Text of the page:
Attachment to Feeling Joyful

By Desmond Yeoh SC

We shift between different emotions in our day to day lives but our feelings are mostly neutral. This means that we neither feel unhappy or happy. The problem is, because of our attachment to feeling joyful and uplifted, we see this neutral feeling as a problem. We are averse to it. We may have read about enlightened masters being happy and joyful all time, and we develop the desire to achieve this. Our struggle to feel joyful all the time actually create problems in our lives because we end up seeking exciting things to do and this can be a drain on our energy and financial resources.

Some may see this neutral feeling as boredom but that is not so. If we stay with the feeling and let go of the need to replace it with excitement, we will find that it is actually very peaceful. When we are in a neutral state, meditation is enjoyable because the mind slips into a calm and peaceful state easily. Our problems seem further away and it becomes easier for us to see the world as it truly is. Therefore, it can be very useful to learn to stay in this neutral state instead of wasting our effort on trying to uplift our emotions.

Staying in a neutral state is much better to our inner-peace and health compared to a state where one’s emotions fluctuates enormously between positive and negative emotions.

Learning to enjoy the neutral state can help us to better observe and understand our emotions. Some of the Buddha’s disciples attained enlightenment merely by observing their emotions.

Our emotions can be a useful warning indicator that we are being affected by some negative mental defilement that we have yet to understand and overcome. The late Ajahn Chah, an enlightened master, used to ask his disciples, “What are you attached to?” whenever he saw his monks upset about something.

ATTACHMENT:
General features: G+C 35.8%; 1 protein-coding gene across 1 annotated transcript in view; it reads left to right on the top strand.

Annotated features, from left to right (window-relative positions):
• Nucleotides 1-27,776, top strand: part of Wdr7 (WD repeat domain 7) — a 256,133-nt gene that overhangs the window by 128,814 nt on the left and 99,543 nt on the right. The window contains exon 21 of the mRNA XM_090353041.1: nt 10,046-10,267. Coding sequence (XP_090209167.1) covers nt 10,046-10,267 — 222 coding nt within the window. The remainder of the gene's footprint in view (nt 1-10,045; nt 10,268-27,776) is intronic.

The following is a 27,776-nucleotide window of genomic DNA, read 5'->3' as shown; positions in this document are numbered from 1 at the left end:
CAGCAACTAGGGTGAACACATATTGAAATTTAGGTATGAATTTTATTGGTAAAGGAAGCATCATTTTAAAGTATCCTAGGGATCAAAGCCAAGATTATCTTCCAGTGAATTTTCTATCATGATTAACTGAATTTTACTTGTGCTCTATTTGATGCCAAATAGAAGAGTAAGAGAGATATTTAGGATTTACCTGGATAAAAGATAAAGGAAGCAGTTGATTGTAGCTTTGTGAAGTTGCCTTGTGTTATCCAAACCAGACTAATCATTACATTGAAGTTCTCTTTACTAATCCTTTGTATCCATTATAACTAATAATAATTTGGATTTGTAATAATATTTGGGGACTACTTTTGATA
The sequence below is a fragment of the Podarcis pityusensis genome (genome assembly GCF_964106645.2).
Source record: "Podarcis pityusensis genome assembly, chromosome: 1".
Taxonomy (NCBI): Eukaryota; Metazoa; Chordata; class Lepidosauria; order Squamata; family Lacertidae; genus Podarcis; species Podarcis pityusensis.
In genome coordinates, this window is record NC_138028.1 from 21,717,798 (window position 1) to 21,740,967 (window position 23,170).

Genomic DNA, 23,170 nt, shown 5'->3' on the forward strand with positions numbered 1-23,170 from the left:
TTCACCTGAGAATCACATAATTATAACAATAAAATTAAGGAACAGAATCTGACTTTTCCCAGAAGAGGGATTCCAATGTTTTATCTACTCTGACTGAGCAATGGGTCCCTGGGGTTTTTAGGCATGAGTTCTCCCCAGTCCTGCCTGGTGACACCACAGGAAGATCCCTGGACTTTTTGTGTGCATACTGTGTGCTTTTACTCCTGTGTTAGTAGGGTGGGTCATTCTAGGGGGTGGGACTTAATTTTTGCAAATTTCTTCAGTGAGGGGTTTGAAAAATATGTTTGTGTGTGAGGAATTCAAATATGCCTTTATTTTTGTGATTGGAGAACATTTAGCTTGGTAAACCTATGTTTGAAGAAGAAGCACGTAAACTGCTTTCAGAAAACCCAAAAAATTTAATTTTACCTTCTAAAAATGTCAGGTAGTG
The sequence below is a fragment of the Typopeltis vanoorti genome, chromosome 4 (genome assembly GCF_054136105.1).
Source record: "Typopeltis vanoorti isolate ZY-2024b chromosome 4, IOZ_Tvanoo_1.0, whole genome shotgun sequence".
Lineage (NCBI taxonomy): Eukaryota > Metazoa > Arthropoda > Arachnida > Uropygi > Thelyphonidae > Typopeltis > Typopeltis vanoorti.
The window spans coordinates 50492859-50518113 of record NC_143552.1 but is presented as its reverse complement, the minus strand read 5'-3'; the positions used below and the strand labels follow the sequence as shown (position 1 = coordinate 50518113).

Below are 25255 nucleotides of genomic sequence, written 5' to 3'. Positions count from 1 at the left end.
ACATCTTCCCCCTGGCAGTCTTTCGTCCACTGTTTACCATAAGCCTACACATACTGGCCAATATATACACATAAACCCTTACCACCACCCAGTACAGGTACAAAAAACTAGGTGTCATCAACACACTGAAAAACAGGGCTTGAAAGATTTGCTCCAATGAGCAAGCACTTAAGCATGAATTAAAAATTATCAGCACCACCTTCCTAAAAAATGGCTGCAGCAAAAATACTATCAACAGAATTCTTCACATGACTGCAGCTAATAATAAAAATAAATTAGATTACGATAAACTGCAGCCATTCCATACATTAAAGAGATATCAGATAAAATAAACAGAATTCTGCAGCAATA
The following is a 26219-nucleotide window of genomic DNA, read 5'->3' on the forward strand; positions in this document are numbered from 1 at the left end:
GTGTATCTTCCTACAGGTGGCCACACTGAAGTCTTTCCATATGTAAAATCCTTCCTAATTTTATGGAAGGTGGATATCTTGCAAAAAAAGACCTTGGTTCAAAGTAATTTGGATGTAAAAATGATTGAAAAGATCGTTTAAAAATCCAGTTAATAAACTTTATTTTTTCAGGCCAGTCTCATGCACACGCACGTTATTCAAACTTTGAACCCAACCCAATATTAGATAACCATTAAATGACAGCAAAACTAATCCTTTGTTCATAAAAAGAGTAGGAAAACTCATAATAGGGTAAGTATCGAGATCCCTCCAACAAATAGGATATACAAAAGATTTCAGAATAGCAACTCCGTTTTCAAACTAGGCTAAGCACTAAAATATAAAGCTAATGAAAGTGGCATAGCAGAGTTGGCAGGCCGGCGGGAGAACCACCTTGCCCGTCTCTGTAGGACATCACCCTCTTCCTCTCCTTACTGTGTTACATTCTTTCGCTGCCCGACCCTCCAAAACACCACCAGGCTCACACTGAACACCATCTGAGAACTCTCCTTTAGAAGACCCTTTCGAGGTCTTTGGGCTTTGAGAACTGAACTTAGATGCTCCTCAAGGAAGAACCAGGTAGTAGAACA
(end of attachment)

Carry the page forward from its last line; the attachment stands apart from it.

Usually, an external event can only disturb us if we are attached to some expectations of how things or other people should be. We are not able to accept things or other people as they are, and as a result, we suffer. To remain in a neutral state, we need to develop equanimity. The story below from “Stillness Flowing” by Ajahn Jayasaro is a good example of this.


When a monk is singled out to receive a particular teaching by Ajahn Chah, it left an especially deep impression. This happened to Ajahn Nyanadhammo during his first Rains Retreat at Wat Pah Pong. At that time, a more senior monk would often seek to engage him in conversation during their return to the monastery after the daily alms-round. As they walked along, this monk would expound on the faults of various monks and spout what seemed an endless stream of complaints. Ajahn Nyanadhammo found the monk conceited and hypocritical, but being junior to him, felt unable to rebuff him politely.

By the end of one of these walks, he would arrive back at the monastery feeling annoyed and out of sorts. But one day, as he passed Ajahn Chah’s kuti reviewing all the faults of this fault-finding monk, his sour mood dissolved in an instant. A broadly smiling Ajahn Chah, practising his English, looked out and wished him a hearty, ‘Good Morning!’

Ajahn Chah's KutiThat evening, Ajahn Nyanadhammo went to Ajahn Chah’s kuti to offer him a foot massage. When the bell sounded for evening chanting and monks started to leave the kuti, Ajahn Chah told him to continue the massage and asked someone else to extinguish the candles.

“The moon was just coming up and I was listening to the monks chanting. As I massaged his feet, Ajahn Chah sat there silently in the darkness meditating – it was really inspiring – and then suddenly, he lifted up his foot and kicked me in the chest. I fell back on the floor. He pointed at me and said, “There! One person says something that you don’t like and you get upset. Somebody else just says, ‘Good morning’, and you’re happy all day. Don’t follow your moods. Don’t be attached to other people’s words!”.

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